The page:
When Bishop Steven Lopes of the Personal Ordinariate of the Chair of St. Peter published “A Pledged Troth: a Pastoral Letter on Amoris Laetitia” news of the document went around the world.
You can read it online here. Bishop Lopes does a beautiful job of weaving in the teaching on marriage found in our Divine Worship Order of the Solemnization of Marriage, the Catholic Church’s constant teaching on marriage and the sacraments and Pope Francis’ post-synodal Apostolic Exhortation’s attention to discerning, accompanying and integrating those whose family lives do not live up to a Christian ideal.
Bishop Lopes is a member of both the United States and the Canadian conferences of Catholic bishops.
Like their western Canadian counterparts, the Archdiocese of Ottawa and the Military Ordinariate of Canada have responded to the controversial chapter eight of Pope Francis’ post-synodal Apostolic Exhortation Amoris Laetitia by interpreting it in light of the Church’s constant teaching on the indissolubility of marriage and her discipline on the reception of the sacraments.Chapter eight, entitled “Accompanying, Discerning and Integrating Weakness,” has led to a wide range of interpretations by bishops and cardinals around the world.Some say the document allows those in irregular relationships to receive the sacraments after a period of discernment and if their consciences are clear; others have argued Amoris Laetitia changes nothing in the constant teaching and discipline of the Church.At a pastoral day Feb. 15, the Ottawa archdiocese passed out a booklet containing the Alberta and NWT guidelines to its priests and pastoral workers.“I endorse this document’s guidance on how to accompany families with compassion and care while also upholding the Church’s unchanging teaching on the sacrament of marriage and the Eucharist,” Archbishop Terrence Prendergast writes in an introductory letter included in the booklet.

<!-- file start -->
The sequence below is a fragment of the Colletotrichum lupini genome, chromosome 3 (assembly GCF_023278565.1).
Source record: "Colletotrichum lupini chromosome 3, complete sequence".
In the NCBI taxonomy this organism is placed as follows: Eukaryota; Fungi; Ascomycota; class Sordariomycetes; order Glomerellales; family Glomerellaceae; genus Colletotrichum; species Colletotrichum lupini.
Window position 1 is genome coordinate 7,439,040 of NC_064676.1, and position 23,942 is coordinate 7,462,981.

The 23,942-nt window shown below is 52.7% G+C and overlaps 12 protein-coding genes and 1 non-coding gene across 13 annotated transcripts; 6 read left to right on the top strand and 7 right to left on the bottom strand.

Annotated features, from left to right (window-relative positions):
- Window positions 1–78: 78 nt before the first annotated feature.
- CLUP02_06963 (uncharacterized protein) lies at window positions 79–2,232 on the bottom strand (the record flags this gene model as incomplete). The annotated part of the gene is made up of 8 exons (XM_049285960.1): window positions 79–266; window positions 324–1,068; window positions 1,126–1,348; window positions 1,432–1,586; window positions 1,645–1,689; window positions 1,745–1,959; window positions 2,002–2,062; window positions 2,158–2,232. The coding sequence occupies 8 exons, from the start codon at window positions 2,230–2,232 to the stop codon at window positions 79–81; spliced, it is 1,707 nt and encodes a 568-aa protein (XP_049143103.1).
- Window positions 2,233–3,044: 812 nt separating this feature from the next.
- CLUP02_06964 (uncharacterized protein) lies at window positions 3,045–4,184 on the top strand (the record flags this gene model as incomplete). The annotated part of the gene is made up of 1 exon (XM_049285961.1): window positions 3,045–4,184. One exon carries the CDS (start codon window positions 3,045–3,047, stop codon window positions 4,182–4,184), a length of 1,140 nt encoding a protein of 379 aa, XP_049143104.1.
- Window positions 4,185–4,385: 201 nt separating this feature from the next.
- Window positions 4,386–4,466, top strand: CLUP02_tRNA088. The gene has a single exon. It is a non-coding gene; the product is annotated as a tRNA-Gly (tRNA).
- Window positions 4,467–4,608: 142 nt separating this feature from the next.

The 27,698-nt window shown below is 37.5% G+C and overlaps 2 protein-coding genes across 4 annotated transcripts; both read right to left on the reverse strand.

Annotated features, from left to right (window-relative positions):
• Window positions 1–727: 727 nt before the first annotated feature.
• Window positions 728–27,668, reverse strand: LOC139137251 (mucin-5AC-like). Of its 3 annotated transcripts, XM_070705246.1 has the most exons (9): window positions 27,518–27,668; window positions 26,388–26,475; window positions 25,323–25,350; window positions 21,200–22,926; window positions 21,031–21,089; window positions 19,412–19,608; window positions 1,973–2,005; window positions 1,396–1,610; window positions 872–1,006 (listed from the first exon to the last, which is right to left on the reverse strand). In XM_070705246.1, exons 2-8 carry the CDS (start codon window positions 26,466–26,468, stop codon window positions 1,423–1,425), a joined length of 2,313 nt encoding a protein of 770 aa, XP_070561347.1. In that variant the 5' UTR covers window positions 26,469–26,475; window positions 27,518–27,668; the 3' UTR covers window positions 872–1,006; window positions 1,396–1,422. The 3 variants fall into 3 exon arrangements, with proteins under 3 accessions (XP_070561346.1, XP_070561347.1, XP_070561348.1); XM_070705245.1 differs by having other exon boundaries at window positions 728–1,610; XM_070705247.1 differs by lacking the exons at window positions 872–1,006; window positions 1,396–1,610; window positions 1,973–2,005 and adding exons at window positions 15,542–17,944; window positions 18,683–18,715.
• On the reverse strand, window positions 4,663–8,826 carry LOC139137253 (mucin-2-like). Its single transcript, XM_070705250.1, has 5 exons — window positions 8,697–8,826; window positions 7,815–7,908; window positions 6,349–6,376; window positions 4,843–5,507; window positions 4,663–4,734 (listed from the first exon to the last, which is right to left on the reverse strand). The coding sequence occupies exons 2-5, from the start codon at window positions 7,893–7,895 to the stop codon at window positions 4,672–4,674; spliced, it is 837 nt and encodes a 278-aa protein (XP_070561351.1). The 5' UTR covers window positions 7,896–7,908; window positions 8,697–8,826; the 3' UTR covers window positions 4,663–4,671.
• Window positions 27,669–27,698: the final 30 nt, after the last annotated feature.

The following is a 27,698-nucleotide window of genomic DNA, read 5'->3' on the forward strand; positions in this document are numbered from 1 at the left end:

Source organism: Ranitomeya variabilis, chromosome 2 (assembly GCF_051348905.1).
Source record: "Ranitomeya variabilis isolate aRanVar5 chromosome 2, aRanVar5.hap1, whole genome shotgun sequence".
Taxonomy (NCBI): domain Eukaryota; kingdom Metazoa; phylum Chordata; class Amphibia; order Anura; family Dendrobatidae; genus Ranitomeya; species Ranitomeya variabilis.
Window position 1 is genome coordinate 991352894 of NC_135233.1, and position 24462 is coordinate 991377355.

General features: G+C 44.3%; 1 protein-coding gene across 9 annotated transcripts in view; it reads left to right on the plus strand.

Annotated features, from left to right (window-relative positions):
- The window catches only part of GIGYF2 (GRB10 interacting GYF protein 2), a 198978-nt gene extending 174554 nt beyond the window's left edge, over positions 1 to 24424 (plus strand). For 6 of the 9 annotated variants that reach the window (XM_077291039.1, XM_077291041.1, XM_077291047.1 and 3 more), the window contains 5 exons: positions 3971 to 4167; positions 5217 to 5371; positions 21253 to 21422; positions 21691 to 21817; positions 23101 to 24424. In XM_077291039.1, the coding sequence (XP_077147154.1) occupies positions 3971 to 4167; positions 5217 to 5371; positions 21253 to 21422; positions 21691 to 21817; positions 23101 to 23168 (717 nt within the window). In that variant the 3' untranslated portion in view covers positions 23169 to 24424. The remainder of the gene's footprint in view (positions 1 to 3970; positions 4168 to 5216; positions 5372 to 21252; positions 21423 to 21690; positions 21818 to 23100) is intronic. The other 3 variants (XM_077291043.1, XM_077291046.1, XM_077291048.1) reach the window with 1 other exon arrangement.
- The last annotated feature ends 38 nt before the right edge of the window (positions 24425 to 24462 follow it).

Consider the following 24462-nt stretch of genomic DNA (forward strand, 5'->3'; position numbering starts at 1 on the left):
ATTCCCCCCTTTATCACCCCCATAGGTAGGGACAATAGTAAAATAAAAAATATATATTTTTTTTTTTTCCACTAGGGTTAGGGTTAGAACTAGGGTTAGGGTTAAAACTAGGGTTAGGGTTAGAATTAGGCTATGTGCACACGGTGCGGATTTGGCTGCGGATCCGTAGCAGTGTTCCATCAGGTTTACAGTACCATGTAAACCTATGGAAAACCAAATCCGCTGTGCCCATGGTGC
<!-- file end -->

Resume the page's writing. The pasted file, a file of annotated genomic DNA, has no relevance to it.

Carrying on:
On Feb. 22, Bishop Scott McCaig of the Military Ordinariate of Canada published his guidelines on chapter eight to “clarify” its implementation but he urged people to read Amoris Laetitia in its entirety.“It confirms the revealed truth about marriage and teaches us compassion for the broken,” Bishop McCaig writes. Like the Alberta and NWT bishops, Bishop McCaig stresses Pope Francis’ teaching on pastoral accompaniment.“It means welcoming and loving people where they are at, no matter how sinful and disordered their lives might be,” Bishop McCaig writes. “We do this without judgment or condescension, knowing that we ourselves are sinners who have received mercy.” It means not being afraid to get “deeply involved in the messiness of peoples’ lives.”But accompaniment has a goal: leading people to encounter Jesus Christ and helping them to live a fully Christian life, Bishop McCaig says.“It is critically important to note that the integral teaching of the Catholic Church on the reception of Communion for the divorced and civilly remarried has not changed,” Bishop McCaig writes, noting Pope Francis did not intend to make a new set of rules.Like the Alberta and NWT Bishops, Bishop McCaig outlines the ordinary discipline of the Church and the Code of Canon Law.